LimeVPN’s Data Breach Gave A Hacker Data Logs That Weren’t Supposed to Exist

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A hacker just took down LimeVPN’s website, stole over 69,400 sensitive user logs, and is looking to sell them for a $400 Bitcoin payment on a hacker forum. While breaches like this are increasingly commonplace, the real news is how the hacker got the logs since LimeVPN says it is a no-log service.

LimeVPN confirmed that its backup server is what got hacked. PrivacySharks, who initially reported the breach, talked with the alleged hacker who then confirmed that they were able to gain access to the site and shut it down through a security hole.

That backup server contained a database filled with sensitive user account data like email addresses, passwords, and payment information from its WHMCS billing system. The hacker also claims to be in possession of every user’s private key, meaning they are potentially able to decrypt any traffic passing through the VPN service. And now, that hacker is attempting to sell this information to the highest bidder on a renowned hacker forum. They are asking for $400 Bitcoin, which is roughly $13.4 million.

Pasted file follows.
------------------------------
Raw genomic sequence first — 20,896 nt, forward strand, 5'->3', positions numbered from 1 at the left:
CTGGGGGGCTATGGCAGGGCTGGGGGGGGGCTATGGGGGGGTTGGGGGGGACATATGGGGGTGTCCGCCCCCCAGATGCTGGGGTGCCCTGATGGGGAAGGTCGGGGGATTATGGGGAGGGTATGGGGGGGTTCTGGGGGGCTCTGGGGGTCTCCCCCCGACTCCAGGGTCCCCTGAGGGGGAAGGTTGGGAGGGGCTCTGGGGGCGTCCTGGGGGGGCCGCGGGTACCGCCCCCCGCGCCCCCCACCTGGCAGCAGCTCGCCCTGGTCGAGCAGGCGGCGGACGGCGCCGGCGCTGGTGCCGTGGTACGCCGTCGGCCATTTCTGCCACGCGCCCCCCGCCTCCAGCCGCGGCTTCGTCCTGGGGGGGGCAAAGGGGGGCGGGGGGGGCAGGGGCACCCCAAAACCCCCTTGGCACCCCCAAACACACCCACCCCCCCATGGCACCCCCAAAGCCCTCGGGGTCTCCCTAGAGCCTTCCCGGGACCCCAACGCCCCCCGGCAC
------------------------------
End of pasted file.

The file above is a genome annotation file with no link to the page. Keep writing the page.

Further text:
After touting on its website that it didn’t keep logs, LimeVPN is certainly under suspicion now since the hacker was able to jump in and scrape its entire database. Its customers were under the impression that none of their information or activity would be stored on the company’s server and are now the ones having to pay for LimeVPN doing so anyway.

Unfortunately, there isn’t much LimeVPN users can do at this point to stop the breach. However, just to be safe, we recommend users of the service stop using it immediately, take action to protect payment information (like order a new credit card), change the passwords of any sites visited while using the VPN, and watch out for potential identity theft.

The breach serves as a reminder that the vast majority of VPNs are not trustworthy. Most lure customers in with cheap prices and hollow promises of security and privacy without actually being able to back them up. If you’re looking for a (new) VPN service we recommend taking a look at our best VPN services, especially our best overall pick, ExpressPVN. This service regularly undergoes independent security audits to back up its no-log policy.

via PrivacySharks